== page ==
East Texas Woodturners' Association

Misc Tips

By Paul Coppinger

Feb16, 2016

This month, I have collected several of my tips plus some from Jimmy Clewes and Tom Crosby. I have used each one and know they work.


Tip 1-Tom Crosby introduced me to Hydrocote Resisthane Plus from Highland Hardware in Atlanta, Georgia. This is a water-based lacquer which dries quickly to a clear, glossy lacquer finish without the volatile vapor or dangerous breathing issues. He recommended diluting the finish with water to produce an 80-20 mixture which dries even faster. I use a plastic squeeze bottle and add the Resisthane, then add water to raise the level another 20%. Not real accurate but works for me.


Tip 2-For spraying this water-based lacquer from an airbrush or detail spray gun, cut with water to produce a 50-50 mixture. Spray until the surface just wets, but not puddles.  Too much spray will produce a run or sag in the finish.


Tip 3-To speed drying of the applied water-based lacquer, especially if sprayed, use a hair dryer. You can actually spray with one hand and heat dry with the other. When you spray, the surface will look wet; when you dry, the surface will turn dull. Spray enough coats and the surface will start to get a shine, then buff to produce a gloss finish.


Tip 4-If you have a set of Oneway Jumbo jaws for a Stronghold chuck, you can use Stronghold  #2 jaws to replace the rubber mount posts on the Jumbo Jaws and provide a good mechanical grip to hold big or odd shaped pieces while turning. All Stronghold jaws have the same hole spacing as the Jumbo jaw’s post pattern. Because the #2 jaws have a curved rib that fits into the Stronghold chuck, you must place 2 or more washers under each screw.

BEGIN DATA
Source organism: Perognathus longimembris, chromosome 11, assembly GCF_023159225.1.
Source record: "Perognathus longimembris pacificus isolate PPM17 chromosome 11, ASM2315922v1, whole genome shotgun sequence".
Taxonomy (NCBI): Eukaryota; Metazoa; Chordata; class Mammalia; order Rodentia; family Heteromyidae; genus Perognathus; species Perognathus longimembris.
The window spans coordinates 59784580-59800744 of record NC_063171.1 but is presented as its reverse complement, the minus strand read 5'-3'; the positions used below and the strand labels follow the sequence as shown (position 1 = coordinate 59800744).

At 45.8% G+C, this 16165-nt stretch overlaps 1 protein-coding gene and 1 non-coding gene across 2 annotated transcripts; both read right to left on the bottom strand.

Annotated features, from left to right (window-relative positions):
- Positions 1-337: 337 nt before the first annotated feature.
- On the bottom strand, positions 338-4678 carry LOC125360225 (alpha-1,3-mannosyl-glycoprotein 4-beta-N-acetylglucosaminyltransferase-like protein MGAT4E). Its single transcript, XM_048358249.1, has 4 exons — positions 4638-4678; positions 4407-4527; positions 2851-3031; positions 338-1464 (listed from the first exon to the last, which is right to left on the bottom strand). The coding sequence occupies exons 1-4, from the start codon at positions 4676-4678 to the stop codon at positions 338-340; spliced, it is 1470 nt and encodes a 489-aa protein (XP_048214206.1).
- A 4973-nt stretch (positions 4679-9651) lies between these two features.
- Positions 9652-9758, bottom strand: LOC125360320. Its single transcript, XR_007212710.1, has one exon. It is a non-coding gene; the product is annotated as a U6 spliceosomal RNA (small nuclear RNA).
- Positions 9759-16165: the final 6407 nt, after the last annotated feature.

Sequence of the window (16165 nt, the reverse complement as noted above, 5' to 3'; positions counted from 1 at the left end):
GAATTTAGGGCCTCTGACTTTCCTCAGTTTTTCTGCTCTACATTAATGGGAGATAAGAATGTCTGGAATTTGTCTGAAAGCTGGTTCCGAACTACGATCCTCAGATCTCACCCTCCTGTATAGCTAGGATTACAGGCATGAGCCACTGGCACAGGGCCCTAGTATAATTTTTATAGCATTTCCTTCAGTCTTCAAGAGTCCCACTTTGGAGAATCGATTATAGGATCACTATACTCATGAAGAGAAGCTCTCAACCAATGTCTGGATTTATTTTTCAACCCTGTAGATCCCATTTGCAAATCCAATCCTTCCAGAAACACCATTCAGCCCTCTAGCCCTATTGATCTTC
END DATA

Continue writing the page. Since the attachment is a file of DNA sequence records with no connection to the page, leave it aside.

Tip 5-Elmers makes a product called Carpenter’s Wood Filler which is a water-based filler for cracks, dents, nail holes, etc. I have had good success diluting the filler with water to make a thin filler, almost a sizing consistency, to use on open grain woods like walnut, ash, etc. I have some 2.5 oz stainless sauce cups that I purchased at Sam’s. Place about a teaspoon of the filler in the cup and add a few drops of water, then stir to make a thick soup consistency that is then spread on the wood and worked into the grain pores. It dries in about 15 minutes and is ready to sand. The filler will take dyes or finish to produce a level surface for a glossy shine.


Tip 6-If you have a good airbrush, you can spray dyes to produce some interesting color effects on your pieces while allowing the wood grain, pattern or figure to show. I use alcohol based dyes because they dry fast. Multiple coats will make the color deeper and deeper. Since this is not a finish, I wipe or spray on the water-based lacquer or use Deft lacquer, then Beall buff.


Tip 7-Jimmy Clewes has mentioned in demos several times his homemade Talcum Wax for a quick finish on items while still on the lathe. I decided to make some using Johnson’s Baby Powder which is talcum and fragrance, and Johnson’s Paste Wax. I placed about 3 tablespoons of wax in a small container, added 2 teaspoons of powder and tried to use a propane torch to heat the container and melt the mixture---not a good idea, wax burns. I then used a heat gun, not a hair dryer, to melt the mixture. BTW, the heat gun I used is from my electronic days and it will melt solder which melts at 565 degrees F.  It is a very hot gun so be careful. A double boiler would also work to melt the mixture or simply place the container on a black surface in the sun. In about 30 minutes in the sun, the mixture will melt. While melted, stir to mix the powder in the solution, then let cool or place in a refrigerator or freezer to speed the solidifying process. Keep the container covered to prevent evaporation of the paste wax solvent.